As the general session started and participants had already moved from the continental breakfast to find their seats, a man rushed up to me and he was furious. “There is one flavor of yogurt left, the selection of pastries is dismal,” he yelled, “and the only fruit left is apples!” I agreed and explained while more options had been available earlier, there was still plenty of food. He would not go hungry but clearly, was not going to be happy.
The hospitality industry and hosting organizations have set guest’s expectations high–the first person through a buffet line and the last both have access to the same amount and choices of menu items. As meeting professionals, we are concerned about “how it will look” to see an empty spot in the buffet line or just a few pieces of cheese on a platter. We value overwhelming abundance at our events, hoping afterwards, it can be donated or served again to staff. While I strongly advocate for a donation program, it shouldn’t be the first course of action.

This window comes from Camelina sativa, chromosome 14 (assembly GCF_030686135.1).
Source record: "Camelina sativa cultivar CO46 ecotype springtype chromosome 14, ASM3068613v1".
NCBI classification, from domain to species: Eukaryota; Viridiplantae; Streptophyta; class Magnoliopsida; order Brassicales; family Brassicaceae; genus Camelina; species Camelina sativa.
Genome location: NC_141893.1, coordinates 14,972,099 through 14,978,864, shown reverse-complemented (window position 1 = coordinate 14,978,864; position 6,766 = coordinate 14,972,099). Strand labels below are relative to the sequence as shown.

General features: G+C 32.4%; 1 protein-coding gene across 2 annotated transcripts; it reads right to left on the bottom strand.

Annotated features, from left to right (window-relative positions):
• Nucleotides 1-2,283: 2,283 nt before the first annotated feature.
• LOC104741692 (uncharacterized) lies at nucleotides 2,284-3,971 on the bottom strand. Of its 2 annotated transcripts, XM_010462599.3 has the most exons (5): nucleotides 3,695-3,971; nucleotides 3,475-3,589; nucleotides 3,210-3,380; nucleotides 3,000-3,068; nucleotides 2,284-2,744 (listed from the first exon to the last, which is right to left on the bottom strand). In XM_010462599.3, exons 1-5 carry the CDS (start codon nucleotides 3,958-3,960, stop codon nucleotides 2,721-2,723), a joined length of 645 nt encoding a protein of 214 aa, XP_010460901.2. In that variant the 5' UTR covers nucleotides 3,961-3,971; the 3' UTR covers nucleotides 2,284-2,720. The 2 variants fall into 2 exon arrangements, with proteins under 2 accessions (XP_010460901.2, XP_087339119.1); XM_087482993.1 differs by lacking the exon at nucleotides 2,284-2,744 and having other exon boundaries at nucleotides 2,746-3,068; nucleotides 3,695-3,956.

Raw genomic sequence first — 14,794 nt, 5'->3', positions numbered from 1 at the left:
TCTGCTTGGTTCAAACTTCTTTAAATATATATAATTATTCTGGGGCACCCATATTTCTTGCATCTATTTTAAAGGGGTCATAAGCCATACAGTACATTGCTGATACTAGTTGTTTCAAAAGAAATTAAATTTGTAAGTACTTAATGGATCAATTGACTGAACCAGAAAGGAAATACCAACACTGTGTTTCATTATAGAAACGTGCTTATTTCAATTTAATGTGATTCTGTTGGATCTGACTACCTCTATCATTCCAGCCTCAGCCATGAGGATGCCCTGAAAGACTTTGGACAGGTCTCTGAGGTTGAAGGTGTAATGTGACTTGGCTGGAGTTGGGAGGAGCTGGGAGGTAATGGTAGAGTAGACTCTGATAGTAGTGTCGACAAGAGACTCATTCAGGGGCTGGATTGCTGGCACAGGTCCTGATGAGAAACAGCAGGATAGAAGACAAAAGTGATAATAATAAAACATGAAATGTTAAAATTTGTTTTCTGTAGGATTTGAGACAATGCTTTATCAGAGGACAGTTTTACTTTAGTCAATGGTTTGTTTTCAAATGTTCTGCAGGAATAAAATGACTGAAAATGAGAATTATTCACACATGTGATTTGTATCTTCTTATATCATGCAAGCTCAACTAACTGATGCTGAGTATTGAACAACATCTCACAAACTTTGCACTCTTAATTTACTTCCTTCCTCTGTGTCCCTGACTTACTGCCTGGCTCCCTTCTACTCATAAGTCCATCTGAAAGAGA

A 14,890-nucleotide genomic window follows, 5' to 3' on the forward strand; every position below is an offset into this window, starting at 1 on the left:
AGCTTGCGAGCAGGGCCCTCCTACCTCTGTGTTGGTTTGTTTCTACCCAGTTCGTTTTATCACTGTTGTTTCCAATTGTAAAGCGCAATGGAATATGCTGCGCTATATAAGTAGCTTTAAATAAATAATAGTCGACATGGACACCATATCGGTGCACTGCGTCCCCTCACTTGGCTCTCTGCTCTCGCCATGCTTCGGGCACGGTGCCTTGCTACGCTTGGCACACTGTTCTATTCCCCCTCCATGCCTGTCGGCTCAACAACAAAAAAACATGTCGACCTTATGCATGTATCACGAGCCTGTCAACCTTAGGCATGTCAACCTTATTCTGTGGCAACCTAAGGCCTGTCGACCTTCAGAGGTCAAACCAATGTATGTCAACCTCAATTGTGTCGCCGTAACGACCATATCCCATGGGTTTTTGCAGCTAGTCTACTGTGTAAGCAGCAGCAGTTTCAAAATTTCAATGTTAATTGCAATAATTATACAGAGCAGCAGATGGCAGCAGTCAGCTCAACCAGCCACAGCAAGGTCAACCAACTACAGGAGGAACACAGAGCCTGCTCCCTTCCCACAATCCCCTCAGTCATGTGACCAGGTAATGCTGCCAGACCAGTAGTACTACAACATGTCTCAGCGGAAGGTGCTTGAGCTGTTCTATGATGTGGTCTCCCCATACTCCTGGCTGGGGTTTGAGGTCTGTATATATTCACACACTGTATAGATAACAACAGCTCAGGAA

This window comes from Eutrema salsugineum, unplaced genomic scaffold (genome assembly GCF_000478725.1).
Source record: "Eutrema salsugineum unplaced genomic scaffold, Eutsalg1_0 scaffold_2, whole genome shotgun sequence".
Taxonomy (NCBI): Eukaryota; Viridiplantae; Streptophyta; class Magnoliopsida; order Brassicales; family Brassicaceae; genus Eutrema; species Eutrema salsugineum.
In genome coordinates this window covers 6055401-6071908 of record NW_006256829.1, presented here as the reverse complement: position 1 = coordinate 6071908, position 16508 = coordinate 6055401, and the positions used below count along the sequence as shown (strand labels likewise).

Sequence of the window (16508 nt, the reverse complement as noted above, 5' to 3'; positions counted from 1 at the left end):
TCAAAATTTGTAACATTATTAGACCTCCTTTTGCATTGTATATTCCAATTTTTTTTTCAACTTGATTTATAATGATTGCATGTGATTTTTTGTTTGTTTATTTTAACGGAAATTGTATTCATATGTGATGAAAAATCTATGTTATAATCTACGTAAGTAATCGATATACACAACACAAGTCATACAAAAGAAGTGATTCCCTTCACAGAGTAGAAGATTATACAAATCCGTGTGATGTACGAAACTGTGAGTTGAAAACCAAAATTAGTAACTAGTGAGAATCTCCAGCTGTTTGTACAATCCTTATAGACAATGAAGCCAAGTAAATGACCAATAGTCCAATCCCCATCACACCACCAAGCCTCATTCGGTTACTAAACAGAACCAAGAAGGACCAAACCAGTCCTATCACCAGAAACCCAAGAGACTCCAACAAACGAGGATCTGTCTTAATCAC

If you are like me, growing up our food was always served family style, food was passed and you took your portion. There was enough to go around, but not everyone saw the same large amounts as the first person. At community events, a buffet line of potluck dishes is first come, first served and no one will go hungry, but Mary’s Famous Apple Pie might be the first to go. It is part of being a family or belonging to a community. Isn’t building an event community what we talk about today? What we are striving for with social media, online apps and new ways of connecting?
As an industry, our first course of action is to rethink the extravagance we associate with hospitality. As an event organizer, it is time to re-educate participants that while food will be plentiful, it will also be responsibly planned and ordered to minimize food waste. A buffet line with half-full chafing dishes shouldn’t reflect badly on either the caterer or the organizer, instead it shows an understanding of the value of food and the values of the guests. It wasn’t more than a year ago when, in the last days of summer, a green lawn was a status symbol. Now with the water shortage, in my neighborhood a green lawn is a symbol of selfishness. Will food waste be far behind?
A recent study by Save Food, reported that one-third of all food produced for human consumption gets lost or wasted comprising about 1.3 billion tons per year. Let’s do our part to minimize the waste and redefine the “abundance of events” as connection, caring and learning…not mass quantities of food.
Join me in the “No Cookie Left Behind” campaign.